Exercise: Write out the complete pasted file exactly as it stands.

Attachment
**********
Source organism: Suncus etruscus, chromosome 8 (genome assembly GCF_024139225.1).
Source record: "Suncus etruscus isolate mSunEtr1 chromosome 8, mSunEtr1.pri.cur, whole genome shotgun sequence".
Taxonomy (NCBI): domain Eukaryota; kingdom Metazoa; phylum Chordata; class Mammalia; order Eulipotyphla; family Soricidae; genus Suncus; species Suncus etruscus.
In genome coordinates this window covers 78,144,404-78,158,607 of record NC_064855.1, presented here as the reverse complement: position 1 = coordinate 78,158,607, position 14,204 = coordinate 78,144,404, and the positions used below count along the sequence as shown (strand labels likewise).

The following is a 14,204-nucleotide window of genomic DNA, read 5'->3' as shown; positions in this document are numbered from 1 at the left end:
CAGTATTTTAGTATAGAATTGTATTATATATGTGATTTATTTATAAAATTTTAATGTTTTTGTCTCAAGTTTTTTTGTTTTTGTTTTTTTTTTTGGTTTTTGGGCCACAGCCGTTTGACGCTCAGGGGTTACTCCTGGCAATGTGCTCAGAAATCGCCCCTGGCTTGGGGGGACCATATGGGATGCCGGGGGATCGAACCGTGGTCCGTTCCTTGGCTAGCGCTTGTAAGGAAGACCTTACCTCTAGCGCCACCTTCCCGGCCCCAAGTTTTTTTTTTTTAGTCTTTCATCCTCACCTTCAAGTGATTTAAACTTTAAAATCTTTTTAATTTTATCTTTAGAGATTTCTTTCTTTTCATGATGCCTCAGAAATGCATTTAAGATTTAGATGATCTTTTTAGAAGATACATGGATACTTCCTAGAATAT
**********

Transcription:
Source organism: Suncus etruscus, chromosome 8 (genome assembly GCF_024139225.1).
Source record: "Suncus etruscus isolate mSunEtr1 chromosome 8, mSunEtr1.pri.cur, whole genome shotgun sequence".
Taxonomy (NCBI): domain Eukaryota; kingdom Metazoa; phylum Chordata; class Mammalia; order Eulipotyphla; family Soricidae; genus Suncus; species Suncus etruscus.
In genome coordinates this window covers 78,144,404-78,158,607 of record NC_064855.1, presented here as the reverse complement: position 1 = coordinate 78,158,607, position 14,204 = coordinate 78,144,404, and the positions used below count along the sequence as shown (strand labels likewise).

The following is a 14,204-nucleotide window of genomic DNA, read 5'->3' as shown; positions in this document are numbered from 1 at the left end:
CAGTATTTTAGTATAGAATTGTATTATATATGTGATTTATTTATAAAATTTTAATGTTTTTGTCTCAAGTTTTTTTGTTTTTGTTTTTTTTTTTGGTTTTTGGGCCACAGCCGTTTGACGCTCAGGGGTTACTCCTGGCAATGTGCTCAGAAATCGCCCCTGGCTTGGGGGGACCATATGGGATGCCGGGGGATCGAACCGTGGTCCGTTCCTTGGCTAGCGCTTGTAAGGAAGACCTTACCTCTAGCGCCACCTTCCCGGCCCCAAGTTTTTTTTTTTTAGTCTTTCATCCTCACCTTCAAGTGATTTAAACTTTAAAATCTTTTTAATTTTATCTTTAGAGATTTCTTTCTTTTCATGATGCCTCAGAAATGCATTTAAGATTTAGATGATCTTTTTAGAAGATACATGGATACTTCCTAGAATAT